Just out of curiosity, was the badge spelt "Marshall" with a double 'l' for a special purpose?

"Marshall" with a double 'l' is the name of four famous men, while "marshal" means:

an administrative officer of a U.S. judicial district who performs duties similar to those of a sheriff.

which would be more in keeping with "Deputy". Perhaps it was spelt after the name of some famous men on purpose?


5 Answers 5


According to Merriam-Webster (American), Macmillan British and American, dictionary.com (American), the Oxford English Dictionary (access necessary e.g. through a university network), Longman (British), and Cambridge Dictionaries Online (British), marshal seems to be the variant more commonly used for the official/military title (in both British and American usage), hence I say the badge name should be changed. As mentioned before, the double-L variant mostly occurs as a last name. Some dictionaries list it as that, others don't at all.

Wikipedia may or may not be trusted in this matter, while http://en.wikipedia.org/wiki/Marshal claims

Marshal (also spelled marshall, more commonly in British English than American English)

http://en.wikipedia.org/wiki/Marshall says

Marshall may refer to:

  • "Marshall", an American spelling for the military rank of marshal

It would seem more correct with the one "l", although passable either way. But sure, we can rename that (next deploy).

Oh, and for the record - re

In short, /blame Marc Gravell

I deny all blame here!

  • 15
    Can't blame you.. your last name ends with ll as well :) Aug 22, 2011 at 12:21
  • 24
    Marc Gravellllllllllllllllllllllllllllll Aug 22, 2011 at 13:52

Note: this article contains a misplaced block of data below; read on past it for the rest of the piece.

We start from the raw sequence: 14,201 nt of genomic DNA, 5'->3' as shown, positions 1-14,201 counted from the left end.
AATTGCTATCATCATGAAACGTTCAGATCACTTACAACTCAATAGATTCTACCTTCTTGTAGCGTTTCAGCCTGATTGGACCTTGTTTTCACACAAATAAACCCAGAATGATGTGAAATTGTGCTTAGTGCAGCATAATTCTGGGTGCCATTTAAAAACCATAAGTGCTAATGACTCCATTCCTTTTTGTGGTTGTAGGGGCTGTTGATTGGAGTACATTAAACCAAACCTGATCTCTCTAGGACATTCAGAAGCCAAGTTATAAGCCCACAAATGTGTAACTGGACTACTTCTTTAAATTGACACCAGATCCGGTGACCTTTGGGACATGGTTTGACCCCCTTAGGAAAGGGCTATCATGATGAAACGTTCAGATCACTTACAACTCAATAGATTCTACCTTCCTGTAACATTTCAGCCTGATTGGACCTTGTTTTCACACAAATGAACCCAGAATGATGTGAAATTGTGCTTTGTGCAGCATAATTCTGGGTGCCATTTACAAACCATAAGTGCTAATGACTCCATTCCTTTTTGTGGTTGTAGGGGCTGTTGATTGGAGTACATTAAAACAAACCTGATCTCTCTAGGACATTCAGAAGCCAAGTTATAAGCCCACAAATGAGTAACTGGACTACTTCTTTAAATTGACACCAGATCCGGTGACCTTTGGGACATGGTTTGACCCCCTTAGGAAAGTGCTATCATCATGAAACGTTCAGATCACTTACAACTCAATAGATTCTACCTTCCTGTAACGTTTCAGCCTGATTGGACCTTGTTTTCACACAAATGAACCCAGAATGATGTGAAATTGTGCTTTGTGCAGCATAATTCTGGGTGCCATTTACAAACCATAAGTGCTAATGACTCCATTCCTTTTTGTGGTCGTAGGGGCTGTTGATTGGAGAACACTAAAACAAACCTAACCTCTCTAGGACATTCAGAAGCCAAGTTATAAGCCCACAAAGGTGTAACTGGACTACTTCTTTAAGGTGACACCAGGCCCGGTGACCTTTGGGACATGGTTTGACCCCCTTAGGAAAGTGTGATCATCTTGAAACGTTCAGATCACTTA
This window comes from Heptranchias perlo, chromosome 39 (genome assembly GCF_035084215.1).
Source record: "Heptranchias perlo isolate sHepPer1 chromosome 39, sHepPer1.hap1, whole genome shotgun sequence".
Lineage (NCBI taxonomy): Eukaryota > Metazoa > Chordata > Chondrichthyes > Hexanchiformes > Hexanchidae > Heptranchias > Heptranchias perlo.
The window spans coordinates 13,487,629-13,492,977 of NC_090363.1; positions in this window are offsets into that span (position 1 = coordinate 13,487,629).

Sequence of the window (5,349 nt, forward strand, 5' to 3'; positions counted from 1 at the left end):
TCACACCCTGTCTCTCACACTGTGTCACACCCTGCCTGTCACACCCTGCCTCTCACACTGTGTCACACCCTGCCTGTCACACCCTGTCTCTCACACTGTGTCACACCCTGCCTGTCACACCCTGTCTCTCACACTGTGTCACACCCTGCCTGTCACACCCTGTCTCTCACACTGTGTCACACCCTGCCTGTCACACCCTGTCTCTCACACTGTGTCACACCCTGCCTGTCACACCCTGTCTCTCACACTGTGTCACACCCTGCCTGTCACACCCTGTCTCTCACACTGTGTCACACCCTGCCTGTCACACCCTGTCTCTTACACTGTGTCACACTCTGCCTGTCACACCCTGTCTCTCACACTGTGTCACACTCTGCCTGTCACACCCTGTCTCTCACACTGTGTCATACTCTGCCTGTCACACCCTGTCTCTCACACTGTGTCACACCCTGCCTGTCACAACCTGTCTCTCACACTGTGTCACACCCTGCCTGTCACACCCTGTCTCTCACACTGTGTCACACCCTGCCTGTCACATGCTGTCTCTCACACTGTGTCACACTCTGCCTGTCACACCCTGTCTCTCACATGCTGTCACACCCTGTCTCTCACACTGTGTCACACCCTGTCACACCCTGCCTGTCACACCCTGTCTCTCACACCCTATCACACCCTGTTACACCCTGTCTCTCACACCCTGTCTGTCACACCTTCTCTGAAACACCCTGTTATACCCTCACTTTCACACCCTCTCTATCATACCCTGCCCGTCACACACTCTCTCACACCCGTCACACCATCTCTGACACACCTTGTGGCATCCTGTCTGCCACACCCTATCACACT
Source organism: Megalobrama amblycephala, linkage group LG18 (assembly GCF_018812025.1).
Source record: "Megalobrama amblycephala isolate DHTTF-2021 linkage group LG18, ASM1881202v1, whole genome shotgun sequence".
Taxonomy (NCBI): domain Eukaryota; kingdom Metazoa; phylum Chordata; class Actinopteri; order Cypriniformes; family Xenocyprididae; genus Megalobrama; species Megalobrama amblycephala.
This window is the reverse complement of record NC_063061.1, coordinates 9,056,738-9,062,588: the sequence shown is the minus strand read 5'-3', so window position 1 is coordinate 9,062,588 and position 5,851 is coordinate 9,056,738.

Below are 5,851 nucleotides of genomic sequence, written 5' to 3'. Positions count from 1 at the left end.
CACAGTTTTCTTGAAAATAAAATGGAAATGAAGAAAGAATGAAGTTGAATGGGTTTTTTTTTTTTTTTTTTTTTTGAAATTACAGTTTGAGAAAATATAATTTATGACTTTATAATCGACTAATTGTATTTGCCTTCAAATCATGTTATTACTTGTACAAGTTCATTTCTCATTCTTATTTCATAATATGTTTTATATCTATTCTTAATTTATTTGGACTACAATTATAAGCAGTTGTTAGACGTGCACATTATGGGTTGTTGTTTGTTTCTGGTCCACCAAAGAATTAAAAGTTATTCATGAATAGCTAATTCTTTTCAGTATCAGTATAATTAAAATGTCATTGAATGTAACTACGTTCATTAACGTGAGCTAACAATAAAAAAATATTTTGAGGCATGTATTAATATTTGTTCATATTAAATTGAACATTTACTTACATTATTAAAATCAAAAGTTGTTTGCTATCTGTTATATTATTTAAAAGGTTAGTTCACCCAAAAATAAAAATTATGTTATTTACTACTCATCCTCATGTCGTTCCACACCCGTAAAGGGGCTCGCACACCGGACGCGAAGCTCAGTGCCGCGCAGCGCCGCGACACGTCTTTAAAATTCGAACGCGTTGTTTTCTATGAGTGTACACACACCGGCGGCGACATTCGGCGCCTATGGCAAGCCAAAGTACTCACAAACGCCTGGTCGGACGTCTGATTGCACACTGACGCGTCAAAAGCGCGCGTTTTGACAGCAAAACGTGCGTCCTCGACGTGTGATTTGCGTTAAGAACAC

• 1
    @JeffAtwood I’m now hypnotised.
    – kinokijuf
    Jan 29, 2012 at 20:10

I have a old family deputy US Marshall badge and have found 1890s spelling with 2 L's i.e.

red dog saloon Wyatt Earp gun

I think it was a variant from British colonial times:

enter image description here


I already wondered that and may I quote from Wikipedia:

Marshal (also spelled marshall, more commonly in British English than American English), is a word used in several official titles of various branches of society.

  • 5
    In short, /blame Marc Gravell
    – Tim Stone
    Aug 22, 2011 at 11:10
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    Huh, I was just looking myself and Wiktionary suggests "marshall" is an alternative US spelling - not British. And all my British English spell checkers on this machine here go with "marshal", and only accept Marshall when capitalised.
    – DMA57361
    Aug 22, 2011 at 11:11
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    @DMA57361: Well, we could ask on English. Aug 22, 2011 at 11:16
  • @Strait we could, but the point is "marshall" is valid somewhere, so does it really matter since it's pretty clear what is meant? Also, Thursagen - the asker - is a very high rep English user anyway, so is more than capable of handling that themselves if necessary (it's probably not the kind of question they want thou', I suspect).
    – DMA57361
    Aug 22, 2011 at 11:17
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    "Marshal" is the original spelling apparently. It comes from Old French, circa 13c. "Marshall" is a variant spelling, that seems to have come from George C. Marshall, a U.S. Secretary of State 1947-49.
    – Thursagen
    Aug 22, 2011 at 11:20
  • Maréchal, from mareschal, from marhskalk circa 800 AD. It originally designated troops charged with caring for horses, a lowly task, but nonetheless delegated to trusted men due to the high value of horses.
    – Kheldar
    Sep 3, 2011 at 17:30

It would be simpler to just rename it to 'Serialize'.

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